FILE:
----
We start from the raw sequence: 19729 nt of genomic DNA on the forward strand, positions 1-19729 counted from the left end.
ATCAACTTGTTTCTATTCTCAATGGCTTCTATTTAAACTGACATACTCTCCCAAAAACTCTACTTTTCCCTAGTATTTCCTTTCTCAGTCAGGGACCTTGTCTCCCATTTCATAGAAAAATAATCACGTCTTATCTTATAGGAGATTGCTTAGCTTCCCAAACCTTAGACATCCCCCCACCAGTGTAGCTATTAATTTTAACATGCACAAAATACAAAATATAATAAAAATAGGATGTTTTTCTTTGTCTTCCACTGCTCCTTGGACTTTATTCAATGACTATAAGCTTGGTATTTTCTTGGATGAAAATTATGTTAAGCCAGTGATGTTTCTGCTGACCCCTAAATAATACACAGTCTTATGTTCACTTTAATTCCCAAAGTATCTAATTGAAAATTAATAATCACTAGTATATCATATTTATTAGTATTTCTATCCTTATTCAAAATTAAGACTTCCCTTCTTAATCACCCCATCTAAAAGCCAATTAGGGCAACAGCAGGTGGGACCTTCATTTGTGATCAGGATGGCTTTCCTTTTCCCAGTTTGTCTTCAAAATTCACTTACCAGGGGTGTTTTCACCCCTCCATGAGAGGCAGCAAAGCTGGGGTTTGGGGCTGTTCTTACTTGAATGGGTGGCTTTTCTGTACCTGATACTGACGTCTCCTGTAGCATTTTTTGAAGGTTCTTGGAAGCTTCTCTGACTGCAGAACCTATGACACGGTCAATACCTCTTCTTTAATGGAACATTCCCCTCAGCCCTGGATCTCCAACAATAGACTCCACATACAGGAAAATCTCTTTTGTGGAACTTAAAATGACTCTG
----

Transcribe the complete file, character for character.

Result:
We start from the raw sequence: 19729 nt of genomic DNA on the forward strand, positions 1-19729 counted from the left end.
ATCAACTTGTTTCTATTCTCAATGGCTTCTATTTAAACTGACATACTCTCCCAAAAACTCTACTTTTCCCTAGTATTTCCTTTCTCAGTCAGGGACCTTGTCTCCCATTTCATAGAAAAATAATCACGTCTTATCTTATAGGAGATTGCTTAGCTTCCCAAACCTTAGACATCCCCCCACCAGTGTAGCTATTAATTTTAACATGCACAAAATACAAAATATAATAAAAATAGGATGTTTTTCTTTGTCTTCCACTGCTCCTTGGACTTTATTCAATGACTATAAGCTTGGTATTTTCTTGGATGAAAATTATGTTAAGCCAGTGATGTTTCTGCTGACCCCTAAATAATACACAGTCTTATGTTCACTTTAATTCCCAAAGTATCTAATTGAAAATTAATAATCACTAGTATATCATATTTATTAGTATTTCTATCCTTATTCAAAATTAAGACTTCCCTTCTTAATCACCCCATCTAAAAGCCAATTAGGGCAACAGCAGGTGGGACCTTCATTTGTGATCAGGATGGCTTTCCTTTTCCCAGTTTGTCTTCAAAATTCACTTACCAGGGGTGTTTTCACCCCTCCATGAGAGGCAGCAAAGCTGGGGTTTGGGGCTGTTCTTACTTGAATGGGTGGCTTTTCTGTACCTGATACTGACGTCTCCTGTAGCATTTTTTGAAGGTTCTTGGAAGCTTCTCTGACTGCAGAACCTATGACACGGTCAATACCTCTTCTTTAATGGAACATTCCCCTCAGCCCTGGATCTCCAACAATAGACTCCACATACAGGAAAATCTCTTTTGTGGAACTTAAAATGACTCTG